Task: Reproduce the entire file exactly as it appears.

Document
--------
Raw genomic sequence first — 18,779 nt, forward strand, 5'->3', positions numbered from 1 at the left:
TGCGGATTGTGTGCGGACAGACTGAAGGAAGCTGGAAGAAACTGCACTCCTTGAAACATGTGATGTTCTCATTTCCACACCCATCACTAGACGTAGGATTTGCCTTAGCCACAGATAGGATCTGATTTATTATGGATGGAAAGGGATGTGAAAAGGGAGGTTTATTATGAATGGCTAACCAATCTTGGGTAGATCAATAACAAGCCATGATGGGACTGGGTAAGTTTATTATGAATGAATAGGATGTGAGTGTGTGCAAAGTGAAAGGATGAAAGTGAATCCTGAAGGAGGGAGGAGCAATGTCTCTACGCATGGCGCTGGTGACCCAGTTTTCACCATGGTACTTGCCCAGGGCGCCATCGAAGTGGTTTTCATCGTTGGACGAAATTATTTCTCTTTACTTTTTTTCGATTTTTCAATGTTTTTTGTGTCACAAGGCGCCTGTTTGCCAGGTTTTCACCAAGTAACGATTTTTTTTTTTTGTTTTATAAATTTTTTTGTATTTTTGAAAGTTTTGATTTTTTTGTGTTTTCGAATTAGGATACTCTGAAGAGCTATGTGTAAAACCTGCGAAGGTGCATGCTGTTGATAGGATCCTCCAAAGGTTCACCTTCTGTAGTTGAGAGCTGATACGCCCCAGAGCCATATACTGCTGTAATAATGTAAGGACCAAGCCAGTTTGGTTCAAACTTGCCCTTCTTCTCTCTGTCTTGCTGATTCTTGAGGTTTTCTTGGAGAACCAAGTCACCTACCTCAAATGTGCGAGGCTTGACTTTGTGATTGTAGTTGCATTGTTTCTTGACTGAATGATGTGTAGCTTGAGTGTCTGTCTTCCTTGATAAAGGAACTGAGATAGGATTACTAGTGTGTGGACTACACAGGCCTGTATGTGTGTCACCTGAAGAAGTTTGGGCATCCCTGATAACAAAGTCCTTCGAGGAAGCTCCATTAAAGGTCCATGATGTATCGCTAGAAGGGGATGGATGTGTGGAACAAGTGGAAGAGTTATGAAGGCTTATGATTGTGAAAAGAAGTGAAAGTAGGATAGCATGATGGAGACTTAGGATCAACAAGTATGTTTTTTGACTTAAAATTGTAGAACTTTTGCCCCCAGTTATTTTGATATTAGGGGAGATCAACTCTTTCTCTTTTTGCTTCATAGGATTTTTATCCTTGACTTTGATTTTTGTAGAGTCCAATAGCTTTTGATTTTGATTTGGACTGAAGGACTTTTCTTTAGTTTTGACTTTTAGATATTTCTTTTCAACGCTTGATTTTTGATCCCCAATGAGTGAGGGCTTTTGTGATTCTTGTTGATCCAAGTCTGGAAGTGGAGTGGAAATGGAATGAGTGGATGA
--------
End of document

Raw genomic sequence first — 18,779 nt, forward strand, 5'->3', positions numbered from 1 at the left:
TGCGGATTGTGTGCGGACAGACTGAAGGAAGCTGGAAGAAACTGCACTCCTTGAAACATGTGATGTTCTCATTTCCACACCCATCACTAGACGTAGGATTTGCCTTAGCCACAGATAGGATCTGATTTATTATGGATGGAAAGGGATGTGAAAAGGGAGGTTTATTATGAATGGCTAACCAATCTTGGGTAGATCAATAACAAGCCATGATGGGACTGGGTAAGTTTATTATGAATGAATAGGATGTGAGTGTGTGCAAAGTGAAAGGATGAAAGTGAATCCTGAAGGAGGGAGGAGCAATGTCTCTACGCATGGCGCTGGTGACCCAGTTTTCACCATGGTACTTGCCCAGGGCGCCATCGAAGTGGTTTTCATCGTTGGACGAAATTATTTCTCTTTACTTTTTTTCGATTTTTCAATGTTTTTTGTGTCACAAGGCGCCTGTTTGCCAGGTTTTCACCAAGTAACGATTTTTTTTTTTTGTTTTATAAATTTTTTTGTATTTTTGAAAGTTTTGATTTTTTTGTGTTTTCGAATTAGGATACTCTGAAGAGCTATGTGTAAAACCTGCGAAGGTGCATGCTGTTGATAGGATCCTCCAAAGGTTCACCTTCTGTAGTTGAGAGCTGATACGCCCCAGAGCCATATACTGCTGTAATAATGTAAGGACCAAGCCAGTTTGGTTCAAACTTGCCCTTCTTCTCTCTGTCTTGCTGATTCTTGAGGTTTTCTTGGAGAACCAAGTCACCTACCTCAAATGTGCGAGGCTTGACTTTGTGATTGTAGTTGCATTGTTTCTTGACTGAATGATGTGTAGCTTGAGTGTCTGTCTTCCTTGATAAAGGAACTGAGATAGGATTACTAGTGTGTGGACTACACAGGCCTGTATGTGTGTCACCTGAAGAAGTTTGGGCATCCCTGATAACAAAGTCCTTCGAGGAAGCTCCATTAAAGGTCCATGATGTATCGCTAGAAGGGGATGGATGTGTGGAACAAGTGGAAGAGTTATGAAGGCTTATGATTGTGAAAAGAAGTGAAAGTAGGATAGCATGATGGAGACTTAGGATCAACAAGTATGTTTTTTGACTTAAAATTGTAGAACTTTTGCCCCCAGTTATTTTGATATTAGGGGAGATCAACTCTTTCTCTTTTTGCTTCATAGGATTTTTATCCTTGACTTTGATTTTTGTAGAGTCCAATAGCTTTTGATTTTGATTTGGACTGAAGGACTTTTCTTTAGTTTTGACTTTTAGATATTTCTTTTCAACGCTTGATTTTTGATCCCCAATGAGTGAGGGCTTTTGTGATTCTTGTTGATCCAAGTCTGGAAGTGGAGTGGAAATGGAATGAGTGGATGA